Is the Jeweler's and Watchmaker's Job a Strain on the Eyes?
An Old Prejudice-Bad Conditions Must Be Avoided
Scientific investigation has proved, however, that this supposition is incorrect. While, for instance, 30 to 40 per cent of typesetters and lithographers are found to be nearsighted after many years of work, there is only about ten to fifteen per cent of nearsightedness among jewelers and watchmakers.
Short Sight and Headaches
Moderate nearsightedness (myopia) does not prevent a jeweler or watchmaker from working. In nearsightedness the eyeball is too long from front to back, and light rays entering the eye focus the image in front of the retina instead of exactly upon it. Nearsighted people can see objects close at hand, but distant objects appear blurred. Normal nearsightedness usually improves with the course of years. Doing very close work is a great strain for nearsighted eyes especially during the period of growth.
Well fitted concave glasses may eliminate all troubles originating from nearsightedness. A nearsighted watchmaker whose glasses are too weak is working with the upper part of his body bent forward. He looks through the rims of his glass in order to see more clearly.
The degree of nearsightedness and of other optic disturbances is determined by the strength of the lenses which are required to correct it. The degree of concavity or convexity to which the lenses are ground is expressed in diopters. The lenses scatter or gather the rays of light which fall upon the eyes so that the correct spot on the retina is reached and a sharp image of the object is projected upon it. Other disorders of vision can be corrected in practically the same way.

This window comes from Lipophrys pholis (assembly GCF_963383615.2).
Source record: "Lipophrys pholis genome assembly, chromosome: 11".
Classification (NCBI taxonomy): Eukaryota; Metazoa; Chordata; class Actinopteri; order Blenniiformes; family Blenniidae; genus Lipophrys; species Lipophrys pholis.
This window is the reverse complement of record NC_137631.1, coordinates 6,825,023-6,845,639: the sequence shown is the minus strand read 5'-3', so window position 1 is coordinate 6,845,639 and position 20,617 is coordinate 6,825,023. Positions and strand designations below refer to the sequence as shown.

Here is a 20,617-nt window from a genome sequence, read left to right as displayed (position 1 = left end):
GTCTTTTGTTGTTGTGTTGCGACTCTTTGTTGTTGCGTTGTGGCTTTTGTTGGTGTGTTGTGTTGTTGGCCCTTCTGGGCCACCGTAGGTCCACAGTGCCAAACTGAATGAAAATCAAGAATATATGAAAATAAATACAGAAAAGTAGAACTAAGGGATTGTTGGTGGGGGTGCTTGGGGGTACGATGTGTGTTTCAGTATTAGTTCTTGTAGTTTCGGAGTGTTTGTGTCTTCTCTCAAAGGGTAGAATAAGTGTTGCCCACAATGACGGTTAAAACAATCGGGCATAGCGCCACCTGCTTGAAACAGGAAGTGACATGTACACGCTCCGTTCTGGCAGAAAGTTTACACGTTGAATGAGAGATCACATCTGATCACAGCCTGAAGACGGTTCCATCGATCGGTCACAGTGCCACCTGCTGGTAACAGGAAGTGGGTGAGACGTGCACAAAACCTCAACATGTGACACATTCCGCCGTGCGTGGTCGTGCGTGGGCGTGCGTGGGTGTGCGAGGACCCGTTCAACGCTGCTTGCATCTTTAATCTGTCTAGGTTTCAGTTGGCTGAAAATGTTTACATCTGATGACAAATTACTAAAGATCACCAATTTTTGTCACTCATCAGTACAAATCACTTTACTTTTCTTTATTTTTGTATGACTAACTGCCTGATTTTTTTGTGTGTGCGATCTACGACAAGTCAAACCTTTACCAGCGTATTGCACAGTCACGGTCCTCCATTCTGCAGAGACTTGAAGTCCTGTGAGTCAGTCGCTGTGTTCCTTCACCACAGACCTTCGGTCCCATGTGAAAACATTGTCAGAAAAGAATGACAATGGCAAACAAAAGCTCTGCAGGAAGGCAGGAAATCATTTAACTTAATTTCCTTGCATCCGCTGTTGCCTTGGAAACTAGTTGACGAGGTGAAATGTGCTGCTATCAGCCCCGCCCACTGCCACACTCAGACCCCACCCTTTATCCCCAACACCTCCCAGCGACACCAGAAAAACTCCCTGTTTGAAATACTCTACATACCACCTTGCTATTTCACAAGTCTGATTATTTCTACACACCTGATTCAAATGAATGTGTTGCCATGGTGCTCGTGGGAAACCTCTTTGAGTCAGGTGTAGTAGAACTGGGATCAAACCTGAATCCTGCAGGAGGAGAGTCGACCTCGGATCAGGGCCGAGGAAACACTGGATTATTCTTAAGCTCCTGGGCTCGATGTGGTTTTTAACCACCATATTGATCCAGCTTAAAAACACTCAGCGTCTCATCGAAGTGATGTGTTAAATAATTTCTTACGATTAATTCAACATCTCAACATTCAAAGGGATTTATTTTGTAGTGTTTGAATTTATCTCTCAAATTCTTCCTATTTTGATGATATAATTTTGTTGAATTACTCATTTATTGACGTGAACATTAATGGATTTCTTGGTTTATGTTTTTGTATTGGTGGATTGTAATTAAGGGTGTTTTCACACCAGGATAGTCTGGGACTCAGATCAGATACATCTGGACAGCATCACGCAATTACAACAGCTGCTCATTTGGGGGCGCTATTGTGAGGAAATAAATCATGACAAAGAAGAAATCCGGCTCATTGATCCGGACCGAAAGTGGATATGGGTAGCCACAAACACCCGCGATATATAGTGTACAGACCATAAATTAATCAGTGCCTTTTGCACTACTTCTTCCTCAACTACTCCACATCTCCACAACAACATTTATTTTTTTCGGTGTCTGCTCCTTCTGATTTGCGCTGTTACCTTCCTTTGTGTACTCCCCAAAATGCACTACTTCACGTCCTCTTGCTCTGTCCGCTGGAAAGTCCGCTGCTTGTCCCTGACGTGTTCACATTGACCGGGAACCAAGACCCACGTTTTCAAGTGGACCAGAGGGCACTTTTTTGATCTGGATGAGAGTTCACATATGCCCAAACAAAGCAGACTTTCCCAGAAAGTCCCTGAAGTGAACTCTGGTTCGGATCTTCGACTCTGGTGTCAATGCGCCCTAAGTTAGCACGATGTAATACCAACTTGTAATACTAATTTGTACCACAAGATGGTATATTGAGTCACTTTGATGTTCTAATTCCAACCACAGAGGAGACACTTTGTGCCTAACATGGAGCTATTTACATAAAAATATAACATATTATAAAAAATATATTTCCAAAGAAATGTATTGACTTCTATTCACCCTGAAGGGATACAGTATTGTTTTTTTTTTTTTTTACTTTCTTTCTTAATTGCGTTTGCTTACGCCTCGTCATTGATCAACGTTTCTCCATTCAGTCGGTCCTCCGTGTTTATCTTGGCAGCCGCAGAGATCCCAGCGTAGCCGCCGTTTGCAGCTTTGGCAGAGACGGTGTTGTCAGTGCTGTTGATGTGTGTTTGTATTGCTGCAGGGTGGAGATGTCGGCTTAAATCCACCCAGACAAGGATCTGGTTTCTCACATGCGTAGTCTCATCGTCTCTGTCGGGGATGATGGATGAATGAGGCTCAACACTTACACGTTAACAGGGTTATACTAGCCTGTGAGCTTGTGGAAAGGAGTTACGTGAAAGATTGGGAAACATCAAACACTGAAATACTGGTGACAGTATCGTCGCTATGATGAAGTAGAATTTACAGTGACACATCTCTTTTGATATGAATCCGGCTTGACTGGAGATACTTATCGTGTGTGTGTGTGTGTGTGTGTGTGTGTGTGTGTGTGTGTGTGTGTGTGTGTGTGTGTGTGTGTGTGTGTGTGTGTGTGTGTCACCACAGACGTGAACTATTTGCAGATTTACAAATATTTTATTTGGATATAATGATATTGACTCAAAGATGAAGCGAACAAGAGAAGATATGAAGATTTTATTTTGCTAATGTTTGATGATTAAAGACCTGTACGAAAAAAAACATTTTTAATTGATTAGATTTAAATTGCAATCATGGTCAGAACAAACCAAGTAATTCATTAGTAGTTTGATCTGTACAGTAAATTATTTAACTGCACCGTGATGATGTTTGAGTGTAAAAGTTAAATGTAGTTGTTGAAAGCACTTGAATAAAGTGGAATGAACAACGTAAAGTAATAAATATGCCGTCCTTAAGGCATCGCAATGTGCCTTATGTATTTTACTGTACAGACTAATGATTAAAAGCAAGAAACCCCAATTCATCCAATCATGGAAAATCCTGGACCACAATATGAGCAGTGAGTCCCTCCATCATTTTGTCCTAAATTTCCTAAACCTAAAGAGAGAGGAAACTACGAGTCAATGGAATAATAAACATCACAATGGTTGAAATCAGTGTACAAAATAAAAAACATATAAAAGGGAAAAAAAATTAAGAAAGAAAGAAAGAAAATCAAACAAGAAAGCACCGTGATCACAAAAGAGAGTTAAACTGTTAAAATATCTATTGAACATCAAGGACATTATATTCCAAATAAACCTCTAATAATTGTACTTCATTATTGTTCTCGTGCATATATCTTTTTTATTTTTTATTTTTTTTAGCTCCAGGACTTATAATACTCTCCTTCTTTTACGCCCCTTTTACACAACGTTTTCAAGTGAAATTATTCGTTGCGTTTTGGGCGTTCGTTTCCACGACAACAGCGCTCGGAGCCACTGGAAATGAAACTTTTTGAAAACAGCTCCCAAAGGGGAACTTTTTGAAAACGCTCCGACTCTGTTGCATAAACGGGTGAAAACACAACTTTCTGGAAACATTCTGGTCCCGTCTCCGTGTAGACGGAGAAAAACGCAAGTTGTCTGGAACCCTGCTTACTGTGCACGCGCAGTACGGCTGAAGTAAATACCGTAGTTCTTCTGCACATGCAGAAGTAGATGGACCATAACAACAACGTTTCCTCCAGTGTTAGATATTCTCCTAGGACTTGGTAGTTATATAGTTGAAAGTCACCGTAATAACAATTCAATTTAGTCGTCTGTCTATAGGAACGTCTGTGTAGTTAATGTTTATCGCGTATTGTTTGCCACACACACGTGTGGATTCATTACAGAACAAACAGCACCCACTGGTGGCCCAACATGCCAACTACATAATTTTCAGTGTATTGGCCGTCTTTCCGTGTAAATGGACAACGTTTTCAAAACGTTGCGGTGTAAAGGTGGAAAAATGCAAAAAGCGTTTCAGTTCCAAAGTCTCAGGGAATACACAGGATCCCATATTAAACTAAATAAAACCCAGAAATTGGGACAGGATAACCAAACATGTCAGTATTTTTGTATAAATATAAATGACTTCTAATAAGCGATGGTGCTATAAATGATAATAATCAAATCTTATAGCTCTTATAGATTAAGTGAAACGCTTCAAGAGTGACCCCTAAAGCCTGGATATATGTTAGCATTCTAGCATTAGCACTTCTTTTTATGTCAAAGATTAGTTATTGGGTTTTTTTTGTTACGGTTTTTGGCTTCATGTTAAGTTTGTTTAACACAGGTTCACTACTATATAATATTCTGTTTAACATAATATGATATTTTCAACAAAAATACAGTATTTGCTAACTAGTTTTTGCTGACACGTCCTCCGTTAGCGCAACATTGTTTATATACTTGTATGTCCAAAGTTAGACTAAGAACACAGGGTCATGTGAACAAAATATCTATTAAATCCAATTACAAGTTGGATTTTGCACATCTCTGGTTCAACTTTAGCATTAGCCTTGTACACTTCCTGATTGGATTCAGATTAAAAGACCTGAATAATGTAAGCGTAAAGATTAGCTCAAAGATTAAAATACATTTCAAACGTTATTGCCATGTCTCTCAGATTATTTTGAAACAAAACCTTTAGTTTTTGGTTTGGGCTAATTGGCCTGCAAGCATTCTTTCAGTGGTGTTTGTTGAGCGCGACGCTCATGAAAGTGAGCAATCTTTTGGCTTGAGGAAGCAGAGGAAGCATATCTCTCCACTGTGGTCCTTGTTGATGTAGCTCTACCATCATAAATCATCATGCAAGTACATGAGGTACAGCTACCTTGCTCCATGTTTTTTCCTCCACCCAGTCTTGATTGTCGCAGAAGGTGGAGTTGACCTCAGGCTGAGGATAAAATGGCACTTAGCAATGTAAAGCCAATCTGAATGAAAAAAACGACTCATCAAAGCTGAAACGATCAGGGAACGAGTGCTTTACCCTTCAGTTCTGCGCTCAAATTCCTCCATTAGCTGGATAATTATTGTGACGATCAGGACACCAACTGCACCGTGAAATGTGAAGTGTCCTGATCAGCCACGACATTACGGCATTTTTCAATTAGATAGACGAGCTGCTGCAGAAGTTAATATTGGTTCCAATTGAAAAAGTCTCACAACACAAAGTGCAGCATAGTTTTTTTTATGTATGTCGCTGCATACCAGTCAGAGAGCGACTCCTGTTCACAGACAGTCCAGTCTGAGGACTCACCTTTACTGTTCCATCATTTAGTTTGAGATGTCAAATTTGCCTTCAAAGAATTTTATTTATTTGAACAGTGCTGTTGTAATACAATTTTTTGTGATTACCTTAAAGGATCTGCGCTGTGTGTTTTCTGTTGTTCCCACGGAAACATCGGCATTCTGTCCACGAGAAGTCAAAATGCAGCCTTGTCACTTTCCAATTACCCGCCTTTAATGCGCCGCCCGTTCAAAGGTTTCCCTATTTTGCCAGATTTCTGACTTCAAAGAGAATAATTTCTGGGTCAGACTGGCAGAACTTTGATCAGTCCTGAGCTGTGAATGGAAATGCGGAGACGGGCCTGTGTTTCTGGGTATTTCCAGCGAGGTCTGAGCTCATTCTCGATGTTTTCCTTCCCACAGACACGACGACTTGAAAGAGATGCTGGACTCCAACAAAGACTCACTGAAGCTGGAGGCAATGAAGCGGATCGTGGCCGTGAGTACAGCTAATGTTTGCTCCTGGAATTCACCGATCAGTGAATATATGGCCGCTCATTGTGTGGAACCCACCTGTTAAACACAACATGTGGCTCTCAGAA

Astigmatism is concerned with a rotation of the eye to the side. There is a difference in degree of refraction in different meredians. Vision is then blurred at close range as well as at distance. Lenses which are ground correspondingly are of value - in such cases too. There are some methods of treatment which try to exercise the eye muscles and strengthen the eyes in this way. However, this may work out, it is sure that a person with nearsightedness, astigmatism and similar troubles has to wear glasses if he wants to do his work in, the most efficient way.
In farsightedness (hyperopia) the eyeball is too short from front to back, and light rays entering the eye focus the image back of the retina.
Such eyes cannot see objects near at hand without giving considerable extra work to the muscles of accommodation. This often results in eyestrain, but the condition can be corrected by glasses. Usually between the ages 40 to 50 -
Old Sight (presbyopia)
begins. It is a normal change due chiefly to loss of elasticity of the lens of the eye. A jeweler of 42 or 35 who has always had a good eyesight may note that he must push his work (or his head) farther away in order to see dearly. He prefers strong illumination. This, by contraction of the pupil, improves the vision temporarily.
Different glasses are needed in this condition, for working, reading, writing at close range, and for seeing in distance. In such cases either two pairs of glasses are used; or glasses are used the upperpart of which is ground for distance the lower part for objects at close range. Otherwise the presbyopic may suffer from pain, fatigue, headache and lacrymation, all of these symptoms being more marked with poor light or at night with artificial illumination.
and strong illumination help greatly to avoid eye-strain, and that is important to prevent additional eye troubles. Improper lighting shortens the duration of normal seeing. The same holds true for flickering light. In bright light tinted Or dark glasses are desirable. Sunlight and lamplight glaring into the eyes or reflected from such surfaces as glossy paper and tabletops and walls are harmful. Proper care can prevent unnecessary strain on the eyes and prevent very unpleasant disturbances in an easy way.